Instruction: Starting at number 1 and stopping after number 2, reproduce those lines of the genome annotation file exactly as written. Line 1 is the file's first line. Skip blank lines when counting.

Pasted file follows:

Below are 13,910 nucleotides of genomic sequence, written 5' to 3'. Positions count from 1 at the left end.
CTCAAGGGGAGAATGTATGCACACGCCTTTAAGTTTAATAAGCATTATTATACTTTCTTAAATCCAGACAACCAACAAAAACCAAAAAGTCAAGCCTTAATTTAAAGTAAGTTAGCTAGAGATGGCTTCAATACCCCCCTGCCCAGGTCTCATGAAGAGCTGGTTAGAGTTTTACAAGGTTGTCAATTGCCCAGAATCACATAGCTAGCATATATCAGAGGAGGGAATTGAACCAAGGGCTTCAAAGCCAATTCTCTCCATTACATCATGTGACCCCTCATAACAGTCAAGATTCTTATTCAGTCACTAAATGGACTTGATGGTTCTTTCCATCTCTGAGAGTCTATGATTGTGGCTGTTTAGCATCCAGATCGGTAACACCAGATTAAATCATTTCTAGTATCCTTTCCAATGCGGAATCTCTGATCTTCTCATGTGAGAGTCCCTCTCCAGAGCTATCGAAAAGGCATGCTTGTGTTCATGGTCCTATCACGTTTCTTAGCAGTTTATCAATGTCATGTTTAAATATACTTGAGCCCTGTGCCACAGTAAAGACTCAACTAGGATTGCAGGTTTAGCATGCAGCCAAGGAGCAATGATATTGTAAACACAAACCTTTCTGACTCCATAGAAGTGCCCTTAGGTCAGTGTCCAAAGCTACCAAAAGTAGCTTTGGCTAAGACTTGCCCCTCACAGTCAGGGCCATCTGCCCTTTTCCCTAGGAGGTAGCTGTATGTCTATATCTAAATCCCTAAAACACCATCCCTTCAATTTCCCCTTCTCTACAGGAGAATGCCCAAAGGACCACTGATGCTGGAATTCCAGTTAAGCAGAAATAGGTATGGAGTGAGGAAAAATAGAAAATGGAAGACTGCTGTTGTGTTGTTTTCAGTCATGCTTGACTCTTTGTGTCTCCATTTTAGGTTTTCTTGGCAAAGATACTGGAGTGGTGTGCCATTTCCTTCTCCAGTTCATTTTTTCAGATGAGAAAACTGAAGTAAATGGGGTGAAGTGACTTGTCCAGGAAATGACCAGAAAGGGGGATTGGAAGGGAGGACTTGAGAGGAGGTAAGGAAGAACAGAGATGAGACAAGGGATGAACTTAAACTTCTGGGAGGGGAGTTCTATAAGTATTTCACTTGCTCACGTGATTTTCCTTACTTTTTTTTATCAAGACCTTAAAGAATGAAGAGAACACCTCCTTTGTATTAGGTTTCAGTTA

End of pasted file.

Below are 13,910 nucleotides of genomic sequence, written 5' to 3'. Positions count from 1 at the left end.
CTCAAGGGGAGAATGTATGCACACGCCTTTAAGTTTAATAAGCATTATTATACTTTCTTAAATCCAGACAACCAACAAAAACCAAAAAGTCAAGCCTTAATTTAAAGTAAGTTAGCTAGAGATGGCTTCAATACCCCCCTGCCCAGGTCTCATGAAGAGCTGGTTAGAGTTTTACAAGGTTGTCAATTGCCCAGAATCACATAGCTAGCATATATCAGAGGAGGGAATTGAACCAAGGGCTTCAAAGCCAATTCTCTCCATTACATCATGTGACCCCTCATAACAGTCAAGATTCTTATTCAGTCACTAAATGGACTTGATGGTTCTTTCCATCTCTGAGAGTCTATGATTGTGGCTGTTTAGCATCCAGATCGGTAACACCAGATTAAATCATTTCTAGTATCCTTTCCAATGCGGAATCTCTGATCTTCTCATGTGAGAGTCCCTCTCCAGAGCTATCGAAAAGGCATGCTTGTGTTCATGGTCCTATCACGTTTCTTAGCAGTTTATCAATGTCATGTTTAAATATACTTGAGCCCTGTGCCACAGTAAAGACTCAACTAGGATTGCAGGTTTAGCATGCAGCCAAGGAGCAATGATATTGTAAACACAAACCTTTCTGACTCCATAGAAGTGCCCTTAGGTCAGTGTCCAAAGCTACCAAAAGTAGCTTTGGCTAAGACTTGCCCCTCACAGTCAGGGCCATCTGCCCTTTTCCCTAGGAGGTAGCTGTATGTCTATATCTAAATCCCTAAAACACCATCCCTTCAATTTCCCCTTCTCTACAGGAGAATGCCCAAAGGACCACTGATGCTGGAATTCCAGTTAAGCAGAAATAGGTATGGAGTGAGGAAAAATAGAAAATGGAAGACTGCTGTTGTGTTGTTTTCAGTCATGCTTGACTCTTTGTGTCTCCATTTTAGGTTTTCTTGGCAAAGATACTGGAGTGGTGTGCCATTTCCTTCTCCAGTTCATTTTTTCAGATGAGAAAACTGAAGTAAATGGGGTGAAGTGACTTGTCCAGGAAATGACCAGAAAGGGGGATTGGAAGGGAGGACTTGAGAGGAGGTAAGGAAGAACAGAGATGAGACAAGGGATGAACTTAAACTTCTGGGAGGGGAGTTCTATAAGTATTTCACTTGCTCACGTGATTTTCCTTACTTTTTTTTATCAAGACCTTAAAGAATGAAGAGAACACCTCCTTTGTATTAGGTTTCAGTTA